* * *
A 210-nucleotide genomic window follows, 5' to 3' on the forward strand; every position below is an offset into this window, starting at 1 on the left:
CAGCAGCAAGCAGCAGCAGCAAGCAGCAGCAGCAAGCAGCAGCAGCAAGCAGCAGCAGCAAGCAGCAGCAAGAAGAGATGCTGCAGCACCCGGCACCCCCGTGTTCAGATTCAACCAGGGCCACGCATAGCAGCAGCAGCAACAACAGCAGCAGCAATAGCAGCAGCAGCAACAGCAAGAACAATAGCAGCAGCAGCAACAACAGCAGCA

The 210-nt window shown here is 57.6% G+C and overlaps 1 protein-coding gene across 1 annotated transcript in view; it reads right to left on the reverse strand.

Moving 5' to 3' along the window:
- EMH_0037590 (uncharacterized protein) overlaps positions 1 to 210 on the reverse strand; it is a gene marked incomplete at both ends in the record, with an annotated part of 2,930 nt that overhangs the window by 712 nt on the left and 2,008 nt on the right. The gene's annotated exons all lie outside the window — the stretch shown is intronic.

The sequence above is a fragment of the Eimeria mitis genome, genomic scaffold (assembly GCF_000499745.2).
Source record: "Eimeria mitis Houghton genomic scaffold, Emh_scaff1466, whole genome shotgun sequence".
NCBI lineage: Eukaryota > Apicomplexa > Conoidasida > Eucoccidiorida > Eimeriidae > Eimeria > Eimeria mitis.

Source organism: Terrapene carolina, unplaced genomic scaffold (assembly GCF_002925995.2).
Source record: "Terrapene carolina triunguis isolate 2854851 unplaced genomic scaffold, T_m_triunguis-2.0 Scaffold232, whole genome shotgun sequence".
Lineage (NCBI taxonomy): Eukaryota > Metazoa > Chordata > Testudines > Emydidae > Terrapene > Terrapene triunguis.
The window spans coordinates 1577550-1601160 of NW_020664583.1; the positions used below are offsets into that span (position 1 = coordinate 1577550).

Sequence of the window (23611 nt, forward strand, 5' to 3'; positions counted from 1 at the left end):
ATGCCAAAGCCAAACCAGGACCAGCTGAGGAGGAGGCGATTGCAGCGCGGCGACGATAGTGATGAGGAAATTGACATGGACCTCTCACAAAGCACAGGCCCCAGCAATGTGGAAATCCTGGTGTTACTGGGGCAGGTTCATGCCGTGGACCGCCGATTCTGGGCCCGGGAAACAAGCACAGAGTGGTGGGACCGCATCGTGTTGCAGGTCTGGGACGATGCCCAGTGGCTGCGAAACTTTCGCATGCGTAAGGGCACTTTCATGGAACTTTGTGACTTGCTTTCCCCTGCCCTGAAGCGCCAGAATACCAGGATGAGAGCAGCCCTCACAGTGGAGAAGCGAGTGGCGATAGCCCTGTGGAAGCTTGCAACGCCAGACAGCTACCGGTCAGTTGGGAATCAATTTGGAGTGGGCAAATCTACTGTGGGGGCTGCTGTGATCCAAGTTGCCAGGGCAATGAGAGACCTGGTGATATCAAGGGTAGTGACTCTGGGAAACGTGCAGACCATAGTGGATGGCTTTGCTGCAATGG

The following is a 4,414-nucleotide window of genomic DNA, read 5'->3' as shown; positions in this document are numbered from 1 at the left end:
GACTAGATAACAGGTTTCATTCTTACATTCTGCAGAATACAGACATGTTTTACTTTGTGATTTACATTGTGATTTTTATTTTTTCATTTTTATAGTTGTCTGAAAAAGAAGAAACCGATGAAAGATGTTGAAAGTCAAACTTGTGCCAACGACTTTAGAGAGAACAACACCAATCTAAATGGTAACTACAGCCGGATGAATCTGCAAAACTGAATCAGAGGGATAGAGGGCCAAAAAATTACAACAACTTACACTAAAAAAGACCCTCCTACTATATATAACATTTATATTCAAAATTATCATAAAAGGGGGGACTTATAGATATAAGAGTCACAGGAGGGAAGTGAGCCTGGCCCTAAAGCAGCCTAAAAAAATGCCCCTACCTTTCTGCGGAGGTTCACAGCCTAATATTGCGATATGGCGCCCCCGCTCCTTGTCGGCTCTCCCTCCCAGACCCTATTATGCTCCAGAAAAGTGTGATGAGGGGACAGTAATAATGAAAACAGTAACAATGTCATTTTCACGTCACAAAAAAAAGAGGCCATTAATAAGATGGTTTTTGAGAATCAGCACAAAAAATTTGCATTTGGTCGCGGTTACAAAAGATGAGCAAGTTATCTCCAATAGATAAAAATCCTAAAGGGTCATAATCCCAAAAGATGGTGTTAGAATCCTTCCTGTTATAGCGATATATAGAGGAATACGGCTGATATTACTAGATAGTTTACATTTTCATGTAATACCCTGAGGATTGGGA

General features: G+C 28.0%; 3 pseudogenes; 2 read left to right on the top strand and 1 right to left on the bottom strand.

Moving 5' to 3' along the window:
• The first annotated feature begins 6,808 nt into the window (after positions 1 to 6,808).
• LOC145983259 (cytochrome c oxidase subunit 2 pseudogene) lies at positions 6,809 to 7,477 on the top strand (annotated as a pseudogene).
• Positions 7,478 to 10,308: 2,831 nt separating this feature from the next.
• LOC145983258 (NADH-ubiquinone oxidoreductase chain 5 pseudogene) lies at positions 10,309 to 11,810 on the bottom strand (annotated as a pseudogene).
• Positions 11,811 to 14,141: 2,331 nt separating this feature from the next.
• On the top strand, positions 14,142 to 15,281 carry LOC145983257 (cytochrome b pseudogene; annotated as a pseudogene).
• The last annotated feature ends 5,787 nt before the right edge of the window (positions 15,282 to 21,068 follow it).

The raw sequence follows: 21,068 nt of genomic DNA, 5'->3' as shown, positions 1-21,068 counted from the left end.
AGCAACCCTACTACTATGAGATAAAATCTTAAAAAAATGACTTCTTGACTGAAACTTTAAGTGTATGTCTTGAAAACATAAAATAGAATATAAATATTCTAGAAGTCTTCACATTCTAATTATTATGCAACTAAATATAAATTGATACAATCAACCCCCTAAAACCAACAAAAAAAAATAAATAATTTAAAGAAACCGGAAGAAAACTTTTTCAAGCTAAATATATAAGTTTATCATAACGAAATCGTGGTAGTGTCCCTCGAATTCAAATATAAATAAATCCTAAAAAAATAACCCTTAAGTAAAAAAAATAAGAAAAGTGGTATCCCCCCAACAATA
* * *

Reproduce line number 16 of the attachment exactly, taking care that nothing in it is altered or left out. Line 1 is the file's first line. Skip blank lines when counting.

GACTAGATAACAGGTTTCATTCTTACATTCTGCAGAATACAGACATGTTTTACTTTGTGATTTACATTGTGATTTTTATTTTTTCATTTTTATAGTTGTCTGAAAAAGAAGAAACCGATGAAAGATGTTGAAAGTCAAACTTGTGCCAACGACTTTAGAGAGAACAACACCAATCTAAATGGTAACTACAGCCGGATGAATCTGCAAAACTGAATCAGAGGGATAGAGGGCCAAAAAATTACAACAACTTACACTAAAAAAGACCCTCCTACTATATATAACATTTATATTCAAAATTATCATAAAAGGGGGGACTTATAGATATAAGAGTCACAGGAGGGAAGTGAGCCTGGCCCTAAAGCAGCCTAAAAAAATGCCCCTACCTTTCTGCGGAGGTTCACAGCCTAATATTGCGATATGGCGCCCCCGCTCCTTGTCGGCTCTCCCTCCCAGACCCTATTATGCTCCAGAAAAGTGTGATGAGGGGACAGTAATAATGAAAACAGTAACAATGTCATTTTCACGTCACAAAAAAAAGAGGCCATTAATAAGATGGTTTTTGAGAATCAGCACAAAAAATTTGCATTTGGTCGCGGTTACAAAAGATGAGCAAGTTATCTCCAATAGATAAAAATCCTAAAGGGTCATAATCCCAAAAGATGGTGTTAGAATCCTTCCTGTTATAGCGATATATAGAGGAATACGGCTGATATTACTAGATAGTTTACATTTTCATGTAATACCCTGAGGATTGGGA